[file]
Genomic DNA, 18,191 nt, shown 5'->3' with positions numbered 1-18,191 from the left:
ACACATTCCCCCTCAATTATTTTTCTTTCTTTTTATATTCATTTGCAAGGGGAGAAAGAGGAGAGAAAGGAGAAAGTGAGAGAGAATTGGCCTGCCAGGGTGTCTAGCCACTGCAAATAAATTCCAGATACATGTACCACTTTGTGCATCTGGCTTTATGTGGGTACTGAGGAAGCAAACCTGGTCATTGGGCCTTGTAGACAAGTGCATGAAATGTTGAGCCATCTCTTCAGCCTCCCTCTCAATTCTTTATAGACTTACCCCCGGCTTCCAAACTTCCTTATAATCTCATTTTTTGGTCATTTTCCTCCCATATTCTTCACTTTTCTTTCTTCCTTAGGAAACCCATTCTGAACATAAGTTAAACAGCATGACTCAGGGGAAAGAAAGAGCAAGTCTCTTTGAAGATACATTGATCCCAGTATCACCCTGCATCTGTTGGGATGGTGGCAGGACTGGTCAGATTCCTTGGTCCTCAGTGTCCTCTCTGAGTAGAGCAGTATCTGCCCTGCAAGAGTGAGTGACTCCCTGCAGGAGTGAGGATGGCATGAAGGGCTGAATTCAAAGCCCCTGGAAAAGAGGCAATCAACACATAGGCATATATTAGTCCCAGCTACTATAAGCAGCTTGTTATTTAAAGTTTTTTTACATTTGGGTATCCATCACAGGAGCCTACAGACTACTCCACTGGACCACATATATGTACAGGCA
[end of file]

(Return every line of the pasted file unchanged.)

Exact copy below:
Genomic DNA, 18,191 nt, shown 5'->3' with positions numbered 1-18,191 from the left:
ACACATTCCCCCTCAATTATTTTTCTTTCTTTTTATATTCATTTGCAAGGGGAGAAAGAGGAGAGAAAGGAGAAAGTGAGAGAGAATTGGCCTGCCAGGGTGTCTAGCCACTGCAAATAAATTCCAGATACATGTACCACTTTGTGCATCTGGCTTTATGTGGGTACTGAGGAAGCAAACCTGGTCATTGGGCCTTGTAGACAAGTGCATGAAATGTTGAGCCATCTCTTCAGCCTCCCTCTCAATTCTTTATAGACTTACCCCCGGCTTCCAAACTTCCTTATAATCTCATTTTTTGGTCATTTTCCTCCCATATTCTTCACTTTTCTTTCTTCCTTAGGAAACCCATTCTGAACATAAGTTAAACAGCATGACTCAGGGGAAAGAAAGAGCAAGTCTCTTTGAAGATACATTGATCCCAGTATCACCCTGCATCTGTTGGGATGGTGGCAGGACTGGTCAGATTCCTTGGTCCTCAGTGTCCTCTCTGAGTAGAGCAGTATCTGCCCTGCAAGAGTGAGTGACTCCCTGCAGGAGTGAGGATGGCATGAAGGGCTGAATTCAAAGCCCCTGGAAAAGAGGCAATCAACACATAGGCATATATTAGTCCCAGCTACTATAAGCAGCTTGTTATTTAAAGTTTTTTTACATTTGGGTATCCATCACAGGAGCCTACAGACTACTCCACTGGACCACATATATGTACAGGCA